From there, Ms. Hall took a position as an administrator at Peconic Community School, which she described as a “magical place” and the best job she has ever had.

“I expected to be there for a long time,” she said this week. “It’s a beautiful, loving warm environment. It’s healed pieces of me that I didn’t even know needed healing.”

Earlier this summer, she was busy organizing the annual Greenport Basketball Tournament, a community tradition she co-chairs with relatives, when Mr. Stuessi reached out to ask her for a meeting. She said she had gotten to know him through his support for her campaign for Southold town clerk, and they remained friendly.

She said she had no idea what he wanted to discuss, but she made sure to bring her “checklist” of requests for village support for the basketball tournament.

Mr. Stuessi let her run through them without interruption. He asked her how she liked her job at Peconic Community School and she said she gushed about it.

Then the mayor paused, and looked at Ms. Hall.

“So, would you consider taking the clerk position, even though you just told me how much you love your job?”

She accepted the offer, and now, she said, she can’t wait to get started.

“It’s a really big opportunity for me,” she said. “I’m an incredibly organized person. I think you need to be that to be the clerk, because records retention is one of the biggest pieces of that job. Being detail-oriented is another thing I pride myself on, and that’s another big piece of that job. And customer service — it’s essentially customer service for our village government. And I have a ton of experience with that. To me, those skills are interchangeable.

“If you can take care of people, treat them with kindness, work through the issue with them, maintain your composure even when it’s tough — that is something that I can bring. I am a leader and I know that. I will be able to lead a team with kindness, with grace and be able to build a team that the village deserves.”

Ms. Hall  acknowledged, however, that she faces a steep learning curve.

“It’s a big job, I don’t want to come off as naive, but I’m a confident person. I can read the law. I can follow the law … And I’m going to be dealing with either legal documents or documents that must be handled with extreme care.”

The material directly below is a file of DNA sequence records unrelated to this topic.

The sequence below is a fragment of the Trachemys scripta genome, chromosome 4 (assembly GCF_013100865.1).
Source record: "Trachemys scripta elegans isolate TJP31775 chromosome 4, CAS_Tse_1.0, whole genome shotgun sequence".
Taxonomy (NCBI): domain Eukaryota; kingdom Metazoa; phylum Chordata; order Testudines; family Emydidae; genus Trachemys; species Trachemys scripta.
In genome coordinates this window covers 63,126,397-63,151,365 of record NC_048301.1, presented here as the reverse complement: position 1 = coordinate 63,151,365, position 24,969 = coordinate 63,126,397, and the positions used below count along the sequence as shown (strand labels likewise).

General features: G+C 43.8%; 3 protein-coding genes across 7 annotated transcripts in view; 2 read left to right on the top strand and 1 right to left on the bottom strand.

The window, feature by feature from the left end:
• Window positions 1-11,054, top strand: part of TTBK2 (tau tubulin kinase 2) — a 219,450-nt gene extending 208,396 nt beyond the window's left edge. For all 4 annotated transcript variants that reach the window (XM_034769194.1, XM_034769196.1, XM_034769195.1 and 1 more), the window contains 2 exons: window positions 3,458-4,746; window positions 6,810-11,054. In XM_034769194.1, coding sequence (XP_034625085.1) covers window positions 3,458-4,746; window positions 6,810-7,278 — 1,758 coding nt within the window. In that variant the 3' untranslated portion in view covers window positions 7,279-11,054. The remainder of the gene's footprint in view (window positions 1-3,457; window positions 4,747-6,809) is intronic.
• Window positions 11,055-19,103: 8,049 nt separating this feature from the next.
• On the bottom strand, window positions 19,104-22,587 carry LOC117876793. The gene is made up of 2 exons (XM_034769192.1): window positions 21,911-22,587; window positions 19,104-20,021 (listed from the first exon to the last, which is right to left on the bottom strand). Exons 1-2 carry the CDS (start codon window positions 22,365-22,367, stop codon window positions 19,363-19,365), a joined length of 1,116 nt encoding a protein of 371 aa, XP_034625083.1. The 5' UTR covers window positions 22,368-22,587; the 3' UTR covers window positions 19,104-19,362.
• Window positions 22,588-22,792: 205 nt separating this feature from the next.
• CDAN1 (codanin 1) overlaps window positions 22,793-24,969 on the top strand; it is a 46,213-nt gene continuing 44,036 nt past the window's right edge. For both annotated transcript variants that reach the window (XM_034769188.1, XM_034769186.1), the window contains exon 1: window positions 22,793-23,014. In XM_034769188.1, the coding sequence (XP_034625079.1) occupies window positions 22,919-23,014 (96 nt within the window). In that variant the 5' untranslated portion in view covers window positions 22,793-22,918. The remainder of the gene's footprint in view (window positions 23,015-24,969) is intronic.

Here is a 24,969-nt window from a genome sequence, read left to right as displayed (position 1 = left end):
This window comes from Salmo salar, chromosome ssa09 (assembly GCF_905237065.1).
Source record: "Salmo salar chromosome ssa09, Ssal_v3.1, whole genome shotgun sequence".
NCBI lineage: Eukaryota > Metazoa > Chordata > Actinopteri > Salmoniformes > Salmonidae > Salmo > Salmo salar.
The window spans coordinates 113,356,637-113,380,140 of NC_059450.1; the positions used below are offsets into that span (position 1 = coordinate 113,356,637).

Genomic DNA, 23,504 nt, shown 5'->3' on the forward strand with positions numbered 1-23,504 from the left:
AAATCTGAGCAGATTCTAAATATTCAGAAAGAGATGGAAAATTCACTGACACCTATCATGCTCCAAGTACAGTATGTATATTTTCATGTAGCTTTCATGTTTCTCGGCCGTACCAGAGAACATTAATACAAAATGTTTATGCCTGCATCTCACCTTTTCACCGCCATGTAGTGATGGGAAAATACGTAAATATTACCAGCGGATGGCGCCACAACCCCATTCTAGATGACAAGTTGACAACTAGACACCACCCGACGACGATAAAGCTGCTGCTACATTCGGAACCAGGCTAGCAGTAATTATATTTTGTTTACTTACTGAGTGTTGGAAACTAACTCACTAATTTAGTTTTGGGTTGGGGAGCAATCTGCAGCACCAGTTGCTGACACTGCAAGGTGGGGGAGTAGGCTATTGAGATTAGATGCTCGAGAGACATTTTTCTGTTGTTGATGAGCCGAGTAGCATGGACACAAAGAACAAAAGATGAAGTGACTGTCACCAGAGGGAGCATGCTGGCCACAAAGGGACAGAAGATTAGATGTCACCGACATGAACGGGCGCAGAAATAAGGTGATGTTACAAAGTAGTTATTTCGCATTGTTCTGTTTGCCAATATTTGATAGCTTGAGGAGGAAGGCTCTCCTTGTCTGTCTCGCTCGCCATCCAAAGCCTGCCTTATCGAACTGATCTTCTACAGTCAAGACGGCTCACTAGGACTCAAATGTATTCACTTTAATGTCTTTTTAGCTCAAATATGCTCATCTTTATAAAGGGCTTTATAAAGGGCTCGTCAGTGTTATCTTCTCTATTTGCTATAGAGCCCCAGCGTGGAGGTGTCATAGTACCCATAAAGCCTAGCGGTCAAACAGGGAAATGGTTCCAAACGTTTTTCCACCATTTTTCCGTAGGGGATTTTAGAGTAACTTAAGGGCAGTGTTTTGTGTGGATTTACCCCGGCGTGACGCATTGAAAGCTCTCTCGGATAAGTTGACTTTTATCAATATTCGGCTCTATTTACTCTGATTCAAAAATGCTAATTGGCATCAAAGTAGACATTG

Ms. Hall is also dedicated to fulfilling Mr. Stuessi’s campaign pledge to have the village clerk and other public-facing employees behave  more like a “hotel concierge” than government bureaucrats.

“I am very confident in my ability to spread joy,” she said. “I take pride in it. I’m a genuinely happy person. I think it’s important to treat people with kindness. It’s easy. It’s easier than the opposite. I think that’s something people will immediately feel when they come into Village Hall.

“I want them to feel kindness. It’s not always an ideal situation. People don’t want to pay the amount of money they have to pay in taxes when they come there, but we can treat them with kindness and make it an easier experience.

“If [Village Hall] feels hostile, you’re going to run into a lot of hostile people. ‘Let me try to work through this with you. I’ll do the best I can to help you.’ These are very simple things but you have to lead with that. It changes the whole dynamic.”

As she prepares to take on her new role, Ms. Hall said she’s also deeply aware of her own role models, Black women in leadership positions during her years in Washington, D.C.

“Representation is a word that I throw around a lot, because it’s something that changed my life, you know, being able to see all different people running things … ultimately, for little Black girls especially, it changes a lot about how you view the world,” she said. “You can tell somebody that you can be anything you want to be all day, but if they never see it in real life, you know, that’s more of a dream.

“So this is real to me, that I can do whatever I want to if I work hard enough, just like anybody else.”

Toward the end of the interview, a Black officer in a Southold Town police car drove by the restaurant patio along First Street and Ms. Hall giggled.

“That’s one of my cousins,” she said with a smile.

When a reporter expressed mild surprise at the accuracy of her prediction, she laughed again.

“Yeah, I saw another [cousin] over your shoulder, walking into the IGA a few minutes ago, but I didn’t want to be rude.”